A small girl lies in a hospital bed, short for her age and with a protruding tummy. Her eyes are shut in a way that suggests little life is left behind them. Cords and tubes connect her to the machines that are keeping her small body alive.

That little girl is now 21, and after undergoing two kidney transplants within six years, she has never been happier or healthier.

Beccky Johns was born with infantile polycystic kidney disease. It’s thanks to her parents, Sue and Paul that she is still here after they each donated one of their kidneys to their daughter. “I feel like no matter where I go, I always have them with me. I still have 15 percent of dads kidney inside of me and a full functioning kidney of mums.”

DonateLife Week is a timely reminder for Australians to consider registering as organ donors, a choice that changes lives and one that Johns is very grateful for. However her first transplant wasn’t without difficulties. “Everything was a success until we hit 24 hours after. The kidney had lost blood supply. I cannot tell you how many times I was rushed back into theatre thinking I was going to die.”

In a recent interview for Sunrise during DonateLife Week, Johns told Nick Etchells about the moment her mum broke the news. “She said the kidney transplant has gone wrong. They’re going to have to take the kidney out tomorrow and you’ll start dialysis. I said NO! Dad gave me that kidney for my 12th birthday. I wasn’t going to let them take it out.” Her determination paid off. She managed to keep 15 per cent of the kidney, a feat that doctors still cannot explain.

It’s almost four years since Johns received another kidney from her mother Sue, and although things are looking up the road hasn’t been smooth, “It was tough on me growing up, I felt like my disease stopped me from doing a lot of things normal teenagers do.”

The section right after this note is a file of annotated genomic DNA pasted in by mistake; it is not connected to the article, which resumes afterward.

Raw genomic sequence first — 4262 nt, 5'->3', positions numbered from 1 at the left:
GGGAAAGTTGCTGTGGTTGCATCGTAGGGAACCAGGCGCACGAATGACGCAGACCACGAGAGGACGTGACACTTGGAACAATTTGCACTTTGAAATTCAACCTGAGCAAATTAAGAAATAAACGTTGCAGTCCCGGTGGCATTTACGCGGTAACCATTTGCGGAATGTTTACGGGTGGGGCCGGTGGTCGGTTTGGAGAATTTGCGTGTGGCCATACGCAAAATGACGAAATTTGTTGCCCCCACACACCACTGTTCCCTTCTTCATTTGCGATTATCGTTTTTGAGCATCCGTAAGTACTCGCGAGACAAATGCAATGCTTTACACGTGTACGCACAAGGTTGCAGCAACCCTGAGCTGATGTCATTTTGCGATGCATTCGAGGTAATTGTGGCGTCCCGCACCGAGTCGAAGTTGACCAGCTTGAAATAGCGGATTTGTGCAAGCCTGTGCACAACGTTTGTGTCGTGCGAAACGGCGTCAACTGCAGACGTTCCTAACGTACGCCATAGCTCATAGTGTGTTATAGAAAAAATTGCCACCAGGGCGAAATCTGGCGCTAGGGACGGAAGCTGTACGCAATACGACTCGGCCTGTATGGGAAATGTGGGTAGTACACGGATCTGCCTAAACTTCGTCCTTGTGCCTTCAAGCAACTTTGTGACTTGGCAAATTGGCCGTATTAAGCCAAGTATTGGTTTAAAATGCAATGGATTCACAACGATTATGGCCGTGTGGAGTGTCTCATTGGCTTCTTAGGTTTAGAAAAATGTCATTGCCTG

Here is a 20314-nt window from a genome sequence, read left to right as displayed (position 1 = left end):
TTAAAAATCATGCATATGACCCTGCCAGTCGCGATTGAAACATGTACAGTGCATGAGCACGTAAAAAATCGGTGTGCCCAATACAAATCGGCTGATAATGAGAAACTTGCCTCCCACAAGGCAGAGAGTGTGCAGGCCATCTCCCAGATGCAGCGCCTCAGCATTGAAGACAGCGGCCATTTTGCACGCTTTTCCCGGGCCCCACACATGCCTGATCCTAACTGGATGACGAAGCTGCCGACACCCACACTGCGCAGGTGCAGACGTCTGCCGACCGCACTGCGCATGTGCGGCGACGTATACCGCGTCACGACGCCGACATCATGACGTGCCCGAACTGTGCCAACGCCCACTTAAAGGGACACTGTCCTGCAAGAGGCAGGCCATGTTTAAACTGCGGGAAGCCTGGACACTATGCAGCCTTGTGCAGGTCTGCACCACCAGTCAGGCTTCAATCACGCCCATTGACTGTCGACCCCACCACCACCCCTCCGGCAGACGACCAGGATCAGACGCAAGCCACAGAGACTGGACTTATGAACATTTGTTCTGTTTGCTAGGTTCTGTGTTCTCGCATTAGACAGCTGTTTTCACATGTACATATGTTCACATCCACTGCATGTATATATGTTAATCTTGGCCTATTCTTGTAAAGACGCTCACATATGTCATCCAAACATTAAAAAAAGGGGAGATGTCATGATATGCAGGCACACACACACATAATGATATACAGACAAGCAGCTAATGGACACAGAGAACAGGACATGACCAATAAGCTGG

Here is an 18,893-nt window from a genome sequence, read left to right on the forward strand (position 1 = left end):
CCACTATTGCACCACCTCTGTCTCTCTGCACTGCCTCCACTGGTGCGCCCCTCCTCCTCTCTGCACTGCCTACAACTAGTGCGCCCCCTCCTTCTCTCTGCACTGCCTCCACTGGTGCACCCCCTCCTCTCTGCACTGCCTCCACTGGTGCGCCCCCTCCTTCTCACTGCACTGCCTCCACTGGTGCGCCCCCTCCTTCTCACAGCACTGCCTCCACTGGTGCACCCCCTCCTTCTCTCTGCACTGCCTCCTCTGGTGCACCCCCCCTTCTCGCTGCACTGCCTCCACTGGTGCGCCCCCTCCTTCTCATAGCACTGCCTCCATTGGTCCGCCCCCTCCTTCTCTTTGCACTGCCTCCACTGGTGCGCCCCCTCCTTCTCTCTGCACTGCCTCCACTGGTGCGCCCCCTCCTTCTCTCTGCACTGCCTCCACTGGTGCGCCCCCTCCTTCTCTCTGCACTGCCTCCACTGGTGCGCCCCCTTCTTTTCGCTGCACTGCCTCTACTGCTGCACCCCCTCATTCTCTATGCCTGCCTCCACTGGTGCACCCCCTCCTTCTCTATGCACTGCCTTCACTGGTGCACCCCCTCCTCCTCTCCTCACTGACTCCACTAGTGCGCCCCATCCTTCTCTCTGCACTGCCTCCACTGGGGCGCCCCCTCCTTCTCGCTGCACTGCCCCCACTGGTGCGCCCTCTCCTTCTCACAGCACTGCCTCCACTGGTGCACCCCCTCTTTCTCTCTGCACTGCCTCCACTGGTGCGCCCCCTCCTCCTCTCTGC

According to the DonateLife website, approximately 1500 people are on the Australian organ transplant waiting list at any given time. In 2013, 1122 Australians were given another chance at life as a result of organ donations from 391 donors.

Eventually Johns will need another kidney transplant, but she remains optimistic. Her health has improved so much that she is planning a trip to the US. “I am beyond excited because all my life it has been my number one, ultimate bucket list thing to do before I die. With my health, I never thought it would be possible.”

Johns has already faced more obstacles than the regular person would face in a lifetime, and her message to Australia is simple: “Please think about donating your organs! It’s not something we like to think about but as you’re saying goodbye to one life you’re opening the door for another life. My kidney transplant has given me a new life I never thought was possible.”

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